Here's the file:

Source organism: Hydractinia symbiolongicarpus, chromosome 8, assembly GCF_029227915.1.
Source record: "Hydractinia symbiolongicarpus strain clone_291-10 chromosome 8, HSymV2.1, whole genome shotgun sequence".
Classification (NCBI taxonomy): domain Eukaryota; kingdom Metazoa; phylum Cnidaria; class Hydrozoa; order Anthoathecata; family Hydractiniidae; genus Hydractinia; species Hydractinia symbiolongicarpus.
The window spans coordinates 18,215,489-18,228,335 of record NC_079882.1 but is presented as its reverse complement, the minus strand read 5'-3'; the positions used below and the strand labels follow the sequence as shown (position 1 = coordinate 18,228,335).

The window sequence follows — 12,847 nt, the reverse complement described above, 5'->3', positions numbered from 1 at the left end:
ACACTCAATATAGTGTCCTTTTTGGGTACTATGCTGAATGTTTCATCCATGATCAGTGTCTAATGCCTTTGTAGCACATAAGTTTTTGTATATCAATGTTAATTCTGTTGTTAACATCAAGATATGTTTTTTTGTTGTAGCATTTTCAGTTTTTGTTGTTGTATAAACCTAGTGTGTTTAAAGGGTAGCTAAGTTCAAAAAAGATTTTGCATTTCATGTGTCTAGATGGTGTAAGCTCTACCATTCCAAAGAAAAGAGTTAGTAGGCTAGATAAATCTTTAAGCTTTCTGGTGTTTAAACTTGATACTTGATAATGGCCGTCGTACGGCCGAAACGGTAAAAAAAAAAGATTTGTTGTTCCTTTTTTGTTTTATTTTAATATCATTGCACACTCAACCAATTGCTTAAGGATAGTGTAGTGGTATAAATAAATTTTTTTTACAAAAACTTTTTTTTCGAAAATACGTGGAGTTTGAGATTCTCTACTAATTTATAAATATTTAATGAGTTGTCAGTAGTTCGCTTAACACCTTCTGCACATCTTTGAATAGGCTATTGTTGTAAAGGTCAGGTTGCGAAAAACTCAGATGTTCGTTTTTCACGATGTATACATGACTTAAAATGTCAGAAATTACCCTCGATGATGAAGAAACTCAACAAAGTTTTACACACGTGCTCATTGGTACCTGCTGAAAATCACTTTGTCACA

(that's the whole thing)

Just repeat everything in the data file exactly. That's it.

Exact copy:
Source organism: Hydractinia symbiolongicarpus, chromosome 8, assembly GCF_029227915.1.
Source record: "Hydractinia symbiolongicarpus strain clone_291-10 chromosome 8, HSymV2.1, whole genome shotgun sequence".
Classification (NCBI taxonomy): domain Eukaryota; kingdom Metazoa; phylum Cnidaria; class Hydrozoa; order Anthoathecata; family Hydractiniidae; genus Hydractinia; species Hydractinia symbiolongicarpus.
The window spans coordinates 18,215,489-18,228,335 of record NC_079882.1 but is presented as its reverse complement, the minus strand read 5'-3'; the positions used below and the strand labels follow the sequence as shown (position 1 = coordinate 18,228,335).

The window sequence follows — 12,847 nt, the reverse complement described above, 5'->3', positions numbered from 1 at the left end:
ACACTCAATATAGTGTCCTTTTTGGGTACTATGCTGAATGTTTCATCCATGATCAGTGTCTAATGCCTTTGTAGCACATAAGTTTTTGTATATCAATGTTAATTCTGTTGTTAACATCAAGATATGTTTTTTTGTTGTAGCATTTTCAGTTTTTGTTGTTGTATAAACCTAGTGTGTTTAAAGGGTAGCTAAGTTCAAAAAAGATTTTGCATTTCATGTGTCTAGATGGTGTAAGCTCTACCATTCCAAAGAAAAGAGTTAGTAGGCTAGATAAATCTTTAAGCTTTCTGGTGTTTAAACTTGATACTTGATAATGGCCGTCGTACGGCCGAAACGGTAAAAAAAAAAGATTTGTTGTTCCTTTTTTGTTTTATTTTAATATCATTGCACACTCAACCAATTGCTTAAGGATAGTGTAGTGGTATAAATAAATTTTTTTTACAAAAACTTTTTTTTCGAAAATACGTGGAGTTTGAGATTCTCTACTAATTTATAAATATTTAATGAGTTGTCAGTAGTTCGCTTAACACCTTCTGCACATCTTTGAATAGGCTATTGTTGTAAAGGTCAGGTTGCGAAAAACTCAGATGTTCGTTTTTCACGATGTATACATGACTTAAAATGTCAGAAATTACCCTCGATGATGAAGAAACTCAACAAAGTTTTACACACGTGCTCATTGGTACCTGCTGAAAATCACTTTGTCACA